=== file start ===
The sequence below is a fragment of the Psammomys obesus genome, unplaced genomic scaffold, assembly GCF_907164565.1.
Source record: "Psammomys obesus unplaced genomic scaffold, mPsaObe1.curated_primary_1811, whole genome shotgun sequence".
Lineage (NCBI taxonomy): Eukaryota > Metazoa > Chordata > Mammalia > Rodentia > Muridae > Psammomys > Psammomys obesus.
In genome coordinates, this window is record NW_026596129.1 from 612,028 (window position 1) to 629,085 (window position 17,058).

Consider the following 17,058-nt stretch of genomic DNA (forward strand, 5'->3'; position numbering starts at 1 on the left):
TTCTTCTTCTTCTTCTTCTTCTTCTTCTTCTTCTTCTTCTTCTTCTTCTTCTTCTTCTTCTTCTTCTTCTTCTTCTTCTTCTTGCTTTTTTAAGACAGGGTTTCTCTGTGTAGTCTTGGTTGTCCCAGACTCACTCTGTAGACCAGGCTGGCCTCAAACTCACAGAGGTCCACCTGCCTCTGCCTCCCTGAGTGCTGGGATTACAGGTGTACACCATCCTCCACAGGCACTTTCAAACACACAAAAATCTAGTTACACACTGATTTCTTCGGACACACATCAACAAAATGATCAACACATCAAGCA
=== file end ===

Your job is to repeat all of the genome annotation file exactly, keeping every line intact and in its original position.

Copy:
The sequence below is a fragment of the Psammomys obesus genome, unplaced genomic scaffold, assembly GCF_907164565.1.
Source record: "Psammomys obesus unplaced genomic scaffold, mPsaObe1.curated_primary_1811, whole genome shotgun sequence".
Lineage (NCBI taxonomy): Eukaryota > Metazoa > Chordata > Mammalia > Rodentia > Muridae > Psammomys > Psammomys obesus.
In genome coordinates, this window is record NW_026596129.1 from 612,028 (window position 1) to 629,085 (window position 17,058).

Consider the following 17,058-nt stretch of genomic DNA (forward strand, 5'->3'; position numbering starts at 1 on the left):
TTCTTCTTCTTCTTCTTCTTCTTCTTCTTCTTCTTCTTCTTCTTCTTCTTCTTCTTCTTCTTCTTCTTCTTCTTCTTCTTCTTGCTTTTTTAAGACAGGGTTTCTCTGTGTAGTCTTGGTTGTCCCAGACTCACTCTGTAGACCAGGCTGGCCTCAAACTCACAGAGGTCCACCTGCCTCTGCCTCCCTGAGTGCTGGGATTACAGGTGTACACCATCCTCCACAGGCACTTTCAAACACACAAAAATCTAGTTACACACTGATTTCTTCGGACACACATCAACAAAATGATCAACACATCAAGCA